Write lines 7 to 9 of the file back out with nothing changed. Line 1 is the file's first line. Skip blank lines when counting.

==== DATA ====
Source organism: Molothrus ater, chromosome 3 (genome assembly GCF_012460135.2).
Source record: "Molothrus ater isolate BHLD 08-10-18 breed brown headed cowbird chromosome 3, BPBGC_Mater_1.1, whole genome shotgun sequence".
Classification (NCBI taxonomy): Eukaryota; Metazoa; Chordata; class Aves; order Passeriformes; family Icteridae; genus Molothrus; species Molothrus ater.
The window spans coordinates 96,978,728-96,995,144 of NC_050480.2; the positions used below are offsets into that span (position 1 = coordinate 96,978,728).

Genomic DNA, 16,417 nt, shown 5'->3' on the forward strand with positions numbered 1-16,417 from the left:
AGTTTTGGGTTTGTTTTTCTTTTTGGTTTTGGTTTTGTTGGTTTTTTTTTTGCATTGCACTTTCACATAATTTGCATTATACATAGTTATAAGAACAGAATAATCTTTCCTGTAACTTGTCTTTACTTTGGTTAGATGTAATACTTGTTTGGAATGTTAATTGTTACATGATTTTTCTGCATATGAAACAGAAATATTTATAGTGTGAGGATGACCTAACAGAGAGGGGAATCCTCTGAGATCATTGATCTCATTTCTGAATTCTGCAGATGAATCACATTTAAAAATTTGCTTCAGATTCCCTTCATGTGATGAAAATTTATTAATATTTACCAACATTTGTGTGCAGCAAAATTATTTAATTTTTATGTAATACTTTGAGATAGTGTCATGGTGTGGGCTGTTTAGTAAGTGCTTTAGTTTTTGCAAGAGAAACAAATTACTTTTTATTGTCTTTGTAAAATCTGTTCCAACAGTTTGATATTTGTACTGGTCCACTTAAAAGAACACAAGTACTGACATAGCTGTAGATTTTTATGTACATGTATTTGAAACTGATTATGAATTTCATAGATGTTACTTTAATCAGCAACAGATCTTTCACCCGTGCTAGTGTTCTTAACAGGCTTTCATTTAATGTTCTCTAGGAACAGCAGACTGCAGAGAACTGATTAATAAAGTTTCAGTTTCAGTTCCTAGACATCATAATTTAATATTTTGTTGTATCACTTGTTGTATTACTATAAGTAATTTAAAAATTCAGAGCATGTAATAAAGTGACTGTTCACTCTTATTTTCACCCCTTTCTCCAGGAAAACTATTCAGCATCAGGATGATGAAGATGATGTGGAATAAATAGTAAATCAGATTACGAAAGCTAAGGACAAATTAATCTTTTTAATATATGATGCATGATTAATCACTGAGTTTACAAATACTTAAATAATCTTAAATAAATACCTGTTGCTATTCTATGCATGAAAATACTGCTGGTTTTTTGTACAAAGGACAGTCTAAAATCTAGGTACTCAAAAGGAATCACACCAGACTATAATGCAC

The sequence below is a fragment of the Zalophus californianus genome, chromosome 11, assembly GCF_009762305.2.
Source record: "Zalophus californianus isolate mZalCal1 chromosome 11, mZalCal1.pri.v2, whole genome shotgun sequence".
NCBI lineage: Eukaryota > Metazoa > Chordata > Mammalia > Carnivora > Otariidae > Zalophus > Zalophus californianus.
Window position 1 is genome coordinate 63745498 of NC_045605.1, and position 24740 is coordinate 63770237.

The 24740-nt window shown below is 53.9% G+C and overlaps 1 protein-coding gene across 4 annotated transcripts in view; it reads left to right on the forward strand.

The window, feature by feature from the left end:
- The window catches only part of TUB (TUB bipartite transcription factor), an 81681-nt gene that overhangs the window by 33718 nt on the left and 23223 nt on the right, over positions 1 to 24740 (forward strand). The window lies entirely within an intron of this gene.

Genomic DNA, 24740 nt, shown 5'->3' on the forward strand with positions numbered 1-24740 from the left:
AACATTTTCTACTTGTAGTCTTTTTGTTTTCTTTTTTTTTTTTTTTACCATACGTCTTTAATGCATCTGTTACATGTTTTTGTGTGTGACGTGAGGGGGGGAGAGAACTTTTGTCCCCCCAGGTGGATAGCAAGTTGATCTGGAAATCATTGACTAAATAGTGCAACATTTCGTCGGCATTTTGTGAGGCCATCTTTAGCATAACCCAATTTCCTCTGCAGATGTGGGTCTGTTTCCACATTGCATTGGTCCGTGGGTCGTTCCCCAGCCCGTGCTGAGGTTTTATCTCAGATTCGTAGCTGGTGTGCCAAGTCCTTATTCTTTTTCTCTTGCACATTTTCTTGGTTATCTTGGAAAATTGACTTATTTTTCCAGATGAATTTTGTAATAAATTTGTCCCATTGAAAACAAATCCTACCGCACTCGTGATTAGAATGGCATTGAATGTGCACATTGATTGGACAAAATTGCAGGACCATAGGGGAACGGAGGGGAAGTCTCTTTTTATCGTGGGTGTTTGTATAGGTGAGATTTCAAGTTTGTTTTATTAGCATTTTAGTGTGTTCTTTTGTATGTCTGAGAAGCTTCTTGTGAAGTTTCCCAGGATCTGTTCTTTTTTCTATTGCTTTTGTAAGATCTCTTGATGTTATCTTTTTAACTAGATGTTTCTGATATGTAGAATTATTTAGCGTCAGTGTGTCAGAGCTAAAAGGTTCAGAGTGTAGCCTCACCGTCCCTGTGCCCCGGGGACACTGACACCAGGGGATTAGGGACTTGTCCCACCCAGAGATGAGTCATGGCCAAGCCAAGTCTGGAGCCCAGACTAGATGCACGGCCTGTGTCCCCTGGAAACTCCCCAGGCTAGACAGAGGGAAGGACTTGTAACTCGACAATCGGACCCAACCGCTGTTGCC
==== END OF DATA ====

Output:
The sequence below is a fragment of the Zalophus californianus genome, chromosome 11, assembly GCF_009762305.2.
Source record: "Zalophus californianus isolate mZalCal1 chromosome 11, mZalCal1.pri.v2, whole genome shotgun sequence".
NCBI lineage: Eukaryota > Metazoa > Chordata > Mammalia > Carnivora > Otariidae > Zalophus > Zalophus californianus.